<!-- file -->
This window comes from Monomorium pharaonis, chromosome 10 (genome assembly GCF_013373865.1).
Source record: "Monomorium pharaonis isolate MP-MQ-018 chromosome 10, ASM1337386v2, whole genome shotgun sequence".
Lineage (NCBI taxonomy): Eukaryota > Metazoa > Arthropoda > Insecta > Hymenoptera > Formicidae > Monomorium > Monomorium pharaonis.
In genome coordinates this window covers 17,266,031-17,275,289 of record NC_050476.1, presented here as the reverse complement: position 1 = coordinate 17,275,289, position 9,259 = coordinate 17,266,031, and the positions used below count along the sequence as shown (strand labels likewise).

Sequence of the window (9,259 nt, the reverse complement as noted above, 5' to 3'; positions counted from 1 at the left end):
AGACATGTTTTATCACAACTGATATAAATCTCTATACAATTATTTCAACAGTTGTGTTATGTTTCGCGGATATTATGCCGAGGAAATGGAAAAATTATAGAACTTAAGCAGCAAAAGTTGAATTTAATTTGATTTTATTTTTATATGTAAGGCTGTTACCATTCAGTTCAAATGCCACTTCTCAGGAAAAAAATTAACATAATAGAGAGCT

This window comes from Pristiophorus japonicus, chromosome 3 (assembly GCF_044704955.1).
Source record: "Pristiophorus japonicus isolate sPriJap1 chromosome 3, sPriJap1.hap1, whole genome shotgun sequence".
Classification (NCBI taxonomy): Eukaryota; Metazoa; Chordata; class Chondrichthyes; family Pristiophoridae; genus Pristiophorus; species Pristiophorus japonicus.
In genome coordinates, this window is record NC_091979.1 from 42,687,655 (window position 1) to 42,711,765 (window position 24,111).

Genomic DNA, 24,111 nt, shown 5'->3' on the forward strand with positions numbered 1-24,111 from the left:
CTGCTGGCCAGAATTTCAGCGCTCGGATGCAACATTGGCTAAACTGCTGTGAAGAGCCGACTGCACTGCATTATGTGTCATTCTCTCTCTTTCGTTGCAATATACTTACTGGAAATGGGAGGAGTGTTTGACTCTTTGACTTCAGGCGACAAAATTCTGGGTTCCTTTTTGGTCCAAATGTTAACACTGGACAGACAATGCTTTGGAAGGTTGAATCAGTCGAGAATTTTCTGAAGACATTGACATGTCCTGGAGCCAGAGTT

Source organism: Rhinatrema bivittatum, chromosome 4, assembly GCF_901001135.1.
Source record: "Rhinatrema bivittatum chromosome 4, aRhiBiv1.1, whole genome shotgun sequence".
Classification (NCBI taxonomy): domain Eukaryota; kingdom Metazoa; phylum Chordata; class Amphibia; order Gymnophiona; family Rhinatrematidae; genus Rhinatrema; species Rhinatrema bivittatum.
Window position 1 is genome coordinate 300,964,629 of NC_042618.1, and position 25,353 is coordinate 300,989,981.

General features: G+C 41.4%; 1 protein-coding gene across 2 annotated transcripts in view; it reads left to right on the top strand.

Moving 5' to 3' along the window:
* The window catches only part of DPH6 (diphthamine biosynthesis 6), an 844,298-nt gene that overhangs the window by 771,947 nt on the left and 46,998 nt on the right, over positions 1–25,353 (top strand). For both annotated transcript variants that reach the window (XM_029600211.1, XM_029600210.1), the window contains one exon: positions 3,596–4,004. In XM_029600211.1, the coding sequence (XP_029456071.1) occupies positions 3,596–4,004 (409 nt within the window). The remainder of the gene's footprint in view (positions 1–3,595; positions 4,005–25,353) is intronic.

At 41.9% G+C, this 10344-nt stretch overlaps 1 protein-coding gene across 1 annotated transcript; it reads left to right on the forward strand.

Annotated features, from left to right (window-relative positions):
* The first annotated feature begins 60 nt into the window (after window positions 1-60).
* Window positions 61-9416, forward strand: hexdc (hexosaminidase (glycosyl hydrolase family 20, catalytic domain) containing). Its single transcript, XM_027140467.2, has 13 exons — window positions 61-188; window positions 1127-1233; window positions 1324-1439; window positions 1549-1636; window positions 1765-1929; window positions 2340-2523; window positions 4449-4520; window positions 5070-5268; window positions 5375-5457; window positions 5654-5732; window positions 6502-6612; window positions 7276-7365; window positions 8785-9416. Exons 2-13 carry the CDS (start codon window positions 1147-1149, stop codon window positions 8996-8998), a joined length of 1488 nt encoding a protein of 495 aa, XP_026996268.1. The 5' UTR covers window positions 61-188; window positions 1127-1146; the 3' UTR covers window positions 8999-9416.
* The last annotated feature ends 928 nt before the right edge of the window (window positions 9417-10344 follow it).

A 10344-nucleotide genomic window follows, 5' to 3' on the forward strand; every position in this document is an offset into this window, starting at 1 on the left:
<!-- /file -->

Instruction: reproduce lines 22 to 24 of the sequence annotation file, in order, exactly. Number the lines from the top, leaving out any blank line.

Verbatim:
* The first annotated feature begins 60 nt into the window (after window positions 1-60).
* Window positions 61-9416, forward strand: hexdc (hexosaminidase (glycosyl hydrolase family 20, catalytic domain) containing). Its single transcript, XM_027140467.2, has 13 exons — window positions 61-188; window positions 1127-1233; window positions 1324-1439; window positions 1549-1636; window positions 1765-1929; window positions 2340-2523; window positions 4449-4520; window positions 5070-5268; window positions 5375-5457; window positions 5654-5732; window positions 6502-6612; window positions 7276-7365; window positions 8785-9416. Exons 2-13 carry the CDS (start codon window positions 1147-1149, stop codon window positions 8996-8998), a joined length of 1488 nt encoding a protein of 495 aa, XP_026996268.1. The 5' UTR covers window positions 61-188; window positions 1127-1146; the 3' UTR covers window positions 8999-9416.
* The last annotated feature ends 928 nt before the right edge of the window (window positions 9417-10344 follow it).